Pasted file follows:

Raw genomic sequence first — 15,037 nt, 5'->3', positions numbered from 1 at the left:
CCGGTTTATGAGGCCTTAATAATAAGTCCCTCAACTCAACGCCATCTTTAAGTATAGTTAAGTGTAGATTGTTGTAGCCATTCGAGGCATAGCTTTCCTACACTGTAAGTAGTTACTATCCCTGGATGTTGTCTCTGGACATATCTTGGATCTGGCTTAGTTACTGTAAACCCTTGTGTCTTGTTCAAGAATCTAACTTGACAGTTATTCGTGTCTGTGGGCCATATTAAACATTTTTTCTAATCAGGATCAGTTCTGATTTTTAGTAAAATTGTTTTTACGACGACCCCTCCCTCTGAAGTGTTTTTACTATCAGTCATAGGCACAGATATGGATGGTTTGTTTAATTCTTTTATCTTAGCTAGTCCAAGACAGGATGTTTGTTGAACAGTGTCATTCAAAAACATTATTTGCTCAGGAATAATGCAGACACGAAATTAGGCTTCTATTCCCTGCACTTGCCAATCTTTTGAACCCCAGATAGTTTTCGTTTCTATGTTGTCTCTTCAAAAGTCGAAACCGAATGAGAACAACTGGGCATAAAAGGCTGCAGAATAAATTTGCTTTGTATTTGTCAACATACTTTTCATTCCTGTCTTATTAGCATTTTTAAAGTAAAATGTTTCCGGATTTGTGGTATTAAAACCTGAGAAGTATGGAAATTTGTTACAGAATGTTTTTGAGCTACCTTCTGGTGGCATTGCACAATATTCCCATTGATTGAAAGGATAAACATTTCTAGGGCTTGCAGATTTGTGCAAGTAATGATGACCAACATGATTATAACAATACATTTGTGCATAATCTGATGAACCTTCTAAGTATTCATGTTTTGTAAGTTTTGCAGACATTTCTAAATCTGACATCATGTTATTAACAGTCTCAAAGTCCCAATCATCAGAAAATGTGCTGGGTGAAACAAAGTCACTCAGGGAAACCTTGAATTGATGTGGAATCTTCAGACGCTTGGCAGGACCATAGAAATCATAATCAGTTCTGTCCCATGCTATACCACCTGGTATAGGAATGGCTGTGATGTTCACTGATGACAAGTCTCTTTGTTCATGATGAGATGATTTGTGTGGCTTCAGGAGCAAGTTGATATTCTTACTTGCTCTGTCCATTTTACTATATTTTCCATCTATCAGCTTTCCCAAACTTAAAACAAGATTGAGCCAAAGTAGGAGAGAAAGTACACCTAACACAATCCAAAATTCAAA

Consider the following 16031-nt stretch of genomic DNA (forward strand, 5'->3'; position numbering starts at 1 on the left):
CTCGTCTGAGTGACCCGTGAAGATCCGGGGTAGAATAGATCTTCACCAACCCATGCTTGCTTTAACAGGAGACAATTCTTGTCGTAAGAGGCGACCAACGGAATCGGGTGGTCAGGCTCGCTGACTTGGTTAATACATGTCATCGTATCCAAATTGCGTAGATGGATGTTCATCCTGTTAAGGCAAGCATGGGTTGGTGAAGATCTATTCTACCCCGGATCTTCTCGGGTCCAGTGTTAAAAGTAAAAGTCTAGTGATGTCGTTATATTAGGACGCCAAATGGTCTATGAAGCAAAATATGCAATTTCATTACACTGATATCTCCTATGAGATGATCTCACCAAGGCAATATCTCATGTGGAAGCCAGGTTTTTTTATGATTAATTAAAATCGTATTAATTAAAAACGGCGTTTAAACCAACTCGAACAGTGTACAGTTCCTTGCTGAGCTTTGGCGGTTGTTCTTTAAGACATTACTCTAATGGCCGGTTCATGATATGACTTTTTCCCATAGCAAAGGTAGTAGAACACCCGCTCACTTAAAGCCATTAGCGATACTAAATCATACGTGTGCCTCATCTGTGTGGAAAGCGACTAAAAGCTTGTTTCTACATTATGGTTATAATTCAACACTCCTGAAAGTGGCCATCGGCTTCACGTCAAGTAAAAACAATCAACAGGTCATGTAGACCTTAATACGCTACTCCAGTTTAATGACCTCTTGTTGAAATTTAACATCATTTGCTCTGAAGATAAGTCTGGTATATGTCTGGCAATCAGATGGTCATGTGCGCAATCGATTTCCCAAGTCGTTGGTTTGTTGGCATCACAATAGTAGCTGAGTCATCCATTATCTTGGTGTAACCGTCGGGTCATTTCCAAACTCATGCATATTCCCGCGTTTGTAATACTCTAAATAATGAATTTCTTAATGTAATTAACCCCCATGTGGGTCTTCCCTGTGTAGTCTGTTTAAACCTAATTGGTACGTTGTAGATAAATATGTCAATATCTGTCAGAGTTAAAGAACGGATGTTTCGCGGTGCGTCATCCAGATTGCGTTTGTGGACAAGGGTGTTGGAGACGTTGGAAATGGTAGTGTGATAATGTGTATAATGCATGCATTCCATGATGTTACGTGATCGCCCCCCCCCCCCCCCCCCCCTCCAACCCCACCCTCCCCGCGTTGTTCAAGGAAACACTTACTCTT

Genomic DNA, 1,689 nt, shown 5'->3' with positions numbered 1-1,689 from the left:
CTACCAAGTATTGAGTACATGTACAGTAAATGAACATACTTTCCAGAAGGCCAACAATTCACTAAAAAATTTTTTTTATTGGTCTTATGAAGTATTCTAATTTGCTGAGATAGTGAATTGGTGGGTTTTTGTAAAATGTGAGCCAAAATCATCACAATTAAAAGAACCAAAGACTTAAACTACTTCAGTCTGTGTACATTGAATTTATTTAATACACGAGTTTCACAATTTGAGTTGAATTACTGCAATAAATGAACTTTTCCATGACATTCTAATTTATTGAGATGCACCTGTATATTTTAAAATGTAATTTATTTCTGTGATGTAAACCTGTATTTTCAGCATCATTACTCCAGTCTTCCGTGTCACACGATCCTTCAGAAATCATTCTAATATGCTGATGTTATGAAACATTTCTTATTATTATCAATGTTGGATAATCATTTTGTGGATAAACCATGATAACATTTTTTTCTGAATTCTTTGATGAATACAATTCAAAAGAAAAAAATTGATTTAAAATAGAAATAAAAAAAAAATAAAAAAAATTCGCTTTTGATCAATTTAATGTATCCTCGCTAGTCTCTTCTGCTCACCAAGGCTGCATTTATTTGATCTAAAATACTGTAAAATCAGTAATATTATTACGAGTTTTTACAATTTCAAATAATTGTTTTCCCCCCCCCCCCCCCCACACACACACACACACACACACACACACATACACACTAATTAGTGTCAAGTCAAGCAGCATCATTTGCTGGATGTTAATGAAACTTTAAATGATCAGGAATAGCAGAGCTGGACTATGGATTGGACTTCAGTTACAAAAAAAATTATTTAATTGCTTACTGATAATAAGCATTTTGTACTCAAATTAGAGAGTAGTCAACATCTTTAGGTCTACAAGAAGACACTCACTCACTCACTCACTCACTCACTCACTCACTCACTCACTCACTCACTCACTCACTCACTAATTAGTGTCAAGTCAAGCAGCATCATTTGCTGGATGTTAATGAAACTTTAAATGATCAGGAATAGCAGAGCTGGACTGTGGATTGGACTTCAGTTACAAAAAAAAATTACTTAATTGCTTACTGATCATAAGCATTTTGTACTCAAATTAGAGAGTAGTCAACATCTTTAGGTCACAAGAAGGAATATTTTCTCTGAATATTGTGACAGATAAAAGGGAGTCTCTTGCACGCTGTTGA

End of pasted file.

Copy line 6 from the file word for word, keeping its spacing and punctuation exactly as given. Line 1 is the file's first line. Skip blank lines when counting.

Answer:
CTACCAAGTATTGAGTACATGTACAGTAAATGAACATACTTTCCAGAAGGCCAACAATTCACTAAAAAATTTTTTTTATTGGTCTTATGAAGTATTCTAATTTGCTGAGATAGTGAATTGGTGGGTTTTTGTAAAATGTGAGCCAAAATCATCACAATTAAAAGAACCAAAGACTTAAACTACTTCAGTCTGTGTACATTGAATTTATTTAATACACGAGTTTCACAATTTGAGTTGAATTACTGCAATAAATGAACTTTTCCATGACATTCTAATTTATTGAGATGCACCTGTATATTTTAAAATGTAATTTATTTCTGTGATGTAAACCTGTATTTTCAGCATCATTACTCCAGTCTTCCGTGTCACACGATCCTTCAGAAATCATTCTAATATGCTGATGTTATGAAACATTTCTTATTATTATCAATGTTGGATAATCATTTTGTGGATAAACCATGATAACATTTTTTTCTGAATTCTTTGATGAATACAATTCAAAAGAAAAAAATTGATTTAAAATAGAAATAAAAAAAAAATAAAAAAAATTCGCTTTTGATCAATTTAATGTATCCTCGCTAGTCTCTTCTGCTCACCAAGGCTGCATTTATTTGATCTAAAATACTGTAAAATCAGTAATATTATTACGAGTTTTTACAATTTCAAATAATTGTTTTCCCCCCCCCCCCCCCCACACACACACACACACACACACACACACATACACACTAATTAGTGTCAAGTCAAGCAGCATCATTTGCTGGATGTTAATGAAACTTTAAATGATCAGGAATAGCAGAGCTGGACTATGGATTGGACTTCAGTTACAAAAAAAATTATTTAATTGCTTACTGATAATAAGCATTTTGTACTCAAATTAGAGAGTAGTCAACATCTTTAGGTCTACAAGAAGACACTCACTCACTCACTCACTCACTCACTCACTCACTCACTCACTCACTCACTCACTCACTCACTAATTAGTGTCAAGTCAAGCAGCATCATTTGCTGGATGTTAATGAAACTTTAAATGATCAGGAATAGCAGAGCTGGACTGTGGATTGGACTTCAGTTACAAAAAAAAATTACTTAATTGCTTACTGATCATAAGCATTTTGTACTCAAATTAGAGAGTAGTCAACATCTTTAGGTCACAAGAAGGAATATTTTCTCTGAATATTGTGACAGATAAAAGGGAGTCTCTTGCACGCTGTTGA